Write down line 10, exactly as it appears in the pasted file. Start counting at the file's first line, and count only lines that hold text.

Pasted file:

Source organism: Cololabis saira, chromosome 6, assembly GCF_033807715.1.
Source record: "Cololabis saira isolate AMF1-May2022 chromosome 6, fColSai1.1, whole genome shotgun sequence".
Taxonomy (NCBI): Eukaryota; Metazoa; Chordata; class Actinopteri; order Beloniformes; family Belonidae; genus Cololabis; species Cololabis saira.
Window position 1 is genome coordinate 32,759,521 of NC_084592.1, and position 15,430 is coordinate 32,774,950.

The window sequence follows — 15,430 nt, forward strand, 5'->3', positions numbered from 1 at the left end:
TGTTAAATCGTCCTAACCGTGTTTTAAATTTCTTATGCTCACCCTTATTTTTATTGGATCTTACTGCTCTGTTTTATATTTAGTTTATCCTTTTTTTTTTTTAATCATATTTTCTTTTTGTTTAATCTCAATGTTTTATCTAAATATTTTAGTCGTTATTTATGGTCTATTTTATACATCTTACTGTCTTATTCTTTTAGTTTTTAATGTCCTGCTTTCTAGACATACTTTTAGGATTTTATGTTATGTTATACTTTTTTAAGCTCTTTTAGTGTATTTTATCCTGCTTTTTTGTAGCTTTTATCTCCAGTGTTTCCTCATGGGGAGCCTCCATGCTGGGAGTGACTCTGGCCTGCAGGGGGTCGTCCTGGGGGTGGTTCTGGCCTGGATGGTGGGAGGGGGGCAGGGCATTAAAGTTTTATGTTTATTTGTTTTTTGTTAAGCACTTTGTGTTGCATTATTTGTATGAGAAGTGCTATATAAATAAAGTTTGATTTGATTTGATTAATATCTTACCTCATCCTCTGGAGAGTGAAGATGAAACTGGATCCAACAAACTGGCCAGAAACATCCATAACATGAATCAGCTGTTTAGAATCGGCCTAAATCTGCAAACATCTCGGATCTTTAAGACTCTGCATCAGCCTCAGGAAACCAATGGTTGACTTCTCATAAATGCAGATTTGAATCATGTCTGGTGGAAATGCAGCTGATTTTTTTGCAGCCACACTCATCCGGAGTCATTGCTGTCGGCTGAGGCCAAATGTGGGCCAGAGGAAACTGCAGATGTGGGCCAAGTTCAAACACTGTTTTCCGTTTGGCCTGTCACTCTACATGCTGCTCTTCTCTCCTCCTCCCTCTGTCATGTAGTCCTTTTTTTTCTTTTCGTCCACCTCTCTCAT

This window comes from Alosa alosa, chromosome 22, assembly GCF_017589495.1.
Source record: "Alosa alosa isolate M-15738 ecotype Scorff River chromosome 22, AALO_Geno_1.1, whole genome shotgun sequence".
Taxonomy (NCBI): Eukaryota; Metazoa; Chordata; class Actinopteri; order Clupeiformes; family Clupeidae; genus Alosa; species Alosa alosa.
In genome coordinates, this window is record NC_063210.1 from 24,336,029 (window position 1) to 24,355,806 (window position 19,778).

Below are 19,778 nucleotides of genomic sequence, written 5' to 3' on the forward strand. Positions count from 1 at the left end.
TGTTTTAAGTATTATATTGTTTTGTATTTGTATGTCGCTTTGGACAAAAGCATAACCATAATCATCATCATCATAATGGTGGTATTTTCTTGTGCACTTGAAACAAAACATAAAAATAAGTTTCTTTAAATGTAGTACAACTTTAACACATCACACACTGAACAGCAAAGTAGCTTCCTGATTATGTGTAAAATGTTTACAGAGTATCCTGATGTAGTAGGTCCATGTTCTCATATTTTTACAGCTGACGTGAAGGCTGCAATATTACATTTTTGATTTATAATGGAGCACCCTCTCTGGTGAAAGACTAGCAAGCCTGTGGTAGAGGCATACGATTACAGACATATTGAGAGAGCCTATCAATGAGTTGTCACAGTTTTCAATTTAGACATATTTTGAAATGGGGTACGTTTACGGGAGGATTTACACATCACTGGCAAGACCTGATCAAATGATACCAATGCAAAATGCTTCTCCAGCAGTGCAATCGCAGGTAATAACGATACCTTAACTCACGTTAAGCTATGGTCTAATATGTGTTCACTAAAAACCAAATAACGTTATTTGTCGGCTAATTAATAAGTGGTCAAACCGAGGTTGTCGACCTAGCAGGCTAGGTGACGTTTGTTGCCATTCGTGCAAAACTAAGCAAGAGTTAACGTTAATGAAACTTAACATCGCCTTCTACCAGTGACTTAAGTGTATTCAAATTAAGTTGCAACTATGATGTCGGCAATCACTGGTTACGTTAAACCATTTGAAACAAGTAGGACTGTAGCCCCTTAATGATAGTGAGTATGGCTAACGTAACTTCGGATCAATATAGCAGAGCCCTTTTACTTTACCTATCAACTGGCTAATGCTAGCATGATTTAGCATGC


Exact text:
In genome coordinates, this window is record NC_063210.1 from 24,336,029 (window position 1) to 24,355,806 (window position 19,778).